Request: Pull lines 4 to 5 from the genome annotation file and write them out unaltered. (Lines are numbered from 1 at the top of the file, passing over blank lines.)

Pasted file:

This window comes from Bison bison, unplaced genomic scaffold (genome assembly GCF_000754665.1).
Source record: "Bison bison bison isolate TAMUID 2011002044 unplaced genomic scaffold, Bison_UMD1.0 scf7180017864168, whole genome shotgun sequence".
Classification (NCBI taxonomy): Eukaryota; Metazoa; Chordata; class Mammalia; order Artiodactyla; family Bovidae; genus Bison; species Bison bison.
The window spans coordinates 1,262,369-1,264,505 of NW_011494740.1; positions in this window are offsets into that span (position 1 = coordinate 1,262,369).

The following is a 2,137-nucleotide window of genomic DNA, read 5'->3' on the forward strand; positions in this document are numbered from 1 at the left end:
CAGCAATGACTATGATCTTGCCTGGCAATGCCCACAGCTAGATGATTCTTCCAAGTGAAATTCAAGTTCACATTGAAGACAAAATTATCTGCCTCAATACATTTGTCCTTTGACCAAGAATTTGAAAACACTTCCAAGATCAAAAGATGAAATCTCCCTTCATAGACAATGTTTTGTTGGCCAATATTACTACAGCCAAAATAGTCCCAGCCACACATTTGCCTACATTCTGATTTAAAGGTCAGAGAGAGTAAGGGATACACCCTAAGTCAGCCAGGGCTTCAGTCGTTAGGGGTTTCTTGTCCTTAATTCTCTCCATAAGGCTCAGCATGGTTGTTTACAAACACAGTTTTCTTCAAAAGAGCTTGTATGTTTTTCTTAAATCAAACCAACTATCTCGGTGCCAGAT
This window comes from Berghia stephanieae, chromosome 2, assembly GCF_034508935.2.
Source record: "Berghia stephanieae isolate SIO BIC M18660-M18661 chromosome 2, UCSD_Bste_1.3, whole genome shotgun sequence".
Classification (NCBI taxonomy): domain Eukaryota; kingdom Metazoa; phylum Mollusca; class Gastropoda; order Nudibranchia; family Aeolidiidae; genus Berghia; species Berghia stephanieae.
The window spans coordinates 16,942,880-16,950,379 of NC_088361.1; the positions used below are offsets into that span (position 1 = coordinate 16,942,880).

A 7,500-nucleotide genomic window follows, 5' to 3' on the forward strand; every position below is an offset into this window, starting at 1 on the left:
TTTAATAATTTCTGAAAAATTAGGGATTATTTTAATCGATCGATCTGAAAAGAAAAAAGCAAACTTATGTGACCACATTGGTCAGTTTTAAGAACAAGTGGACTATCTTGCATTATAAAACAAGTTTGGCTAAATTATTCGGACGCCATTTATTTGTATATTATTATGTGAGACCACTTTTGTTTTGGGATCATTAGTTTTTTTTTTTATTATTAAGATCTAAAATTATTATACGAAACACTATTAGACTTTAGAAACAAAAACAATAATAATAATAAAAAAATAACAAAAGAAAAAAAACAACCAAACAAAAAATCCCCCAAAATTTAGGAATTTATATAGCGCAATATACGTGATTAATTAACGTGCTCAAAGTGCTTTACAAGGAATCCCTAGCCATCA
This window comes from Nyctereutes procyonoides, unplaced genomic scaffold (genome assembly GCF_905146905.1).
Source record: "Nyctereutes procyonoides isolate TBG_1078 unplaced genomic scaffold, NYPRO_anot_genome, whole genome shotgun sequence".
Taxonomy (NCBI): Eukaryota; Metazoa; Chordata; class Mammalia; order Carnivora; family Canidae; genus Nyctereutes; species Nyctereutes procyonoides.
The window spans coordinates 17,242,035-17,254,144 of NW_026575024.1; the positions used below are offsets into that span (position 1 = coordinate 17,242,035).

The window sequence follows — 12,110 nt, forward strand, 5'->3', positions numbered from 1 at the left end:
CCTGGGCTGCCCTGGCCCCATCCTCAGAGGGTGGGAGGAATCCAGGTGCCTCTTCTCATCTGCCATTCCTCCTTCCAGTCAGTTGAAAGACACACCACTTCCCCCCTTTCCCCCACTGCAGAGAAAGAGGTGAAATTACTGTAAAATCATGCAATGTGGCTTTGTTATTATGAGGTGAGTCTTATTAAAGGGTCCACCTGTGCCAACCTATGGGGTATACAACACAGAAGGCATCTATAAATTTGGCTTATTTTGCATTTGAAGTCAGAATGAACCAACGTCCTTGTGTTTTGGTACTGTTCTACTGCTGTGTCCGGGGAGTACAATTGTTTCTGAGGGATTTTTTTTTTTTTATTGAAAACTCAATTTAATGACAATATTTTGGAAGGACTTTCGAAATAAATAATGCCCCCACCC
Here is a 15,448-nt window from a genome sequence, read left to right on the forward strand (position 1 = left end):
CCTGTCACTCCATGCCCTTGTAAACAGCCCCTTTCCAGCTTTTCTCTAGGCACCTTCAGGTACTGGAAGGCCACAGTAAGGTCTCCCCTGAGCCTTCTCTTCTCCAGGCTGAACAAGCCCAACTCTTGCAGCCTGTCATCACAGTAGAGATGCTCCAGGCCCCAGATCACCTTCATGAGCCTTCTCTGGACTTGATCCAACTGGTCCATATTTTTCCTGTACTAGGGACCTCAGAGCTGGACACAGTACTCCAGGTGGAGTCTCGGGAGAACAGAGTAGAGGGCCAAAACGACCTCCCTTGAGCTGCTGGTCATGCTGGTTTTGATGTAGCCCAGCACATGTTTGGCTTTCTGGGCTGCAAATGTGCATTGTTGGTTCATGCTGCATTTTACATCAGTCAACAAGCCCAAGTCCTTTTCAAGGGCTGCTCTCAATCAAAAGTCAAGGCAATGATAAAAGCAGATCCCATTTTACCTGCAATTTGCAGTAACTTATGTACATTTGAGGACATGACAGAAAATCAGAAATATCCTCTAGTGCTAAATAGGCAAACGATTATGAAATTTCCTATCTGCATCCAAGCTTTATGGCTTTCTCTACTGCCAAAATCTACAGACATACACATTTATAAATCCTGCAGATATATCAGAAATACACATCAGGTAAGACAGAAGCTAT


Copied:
The window spans coordinates 1,262,369-1,264,505 of NW_011494740.1; positions in this window are offsets into that span (position 1 = coordinate 1,262,369).

The following is a 2,137-nucleotide window of genomic DNA, read 5'->3' on the forward strand; positions in this document are numbered from 1 at the left end: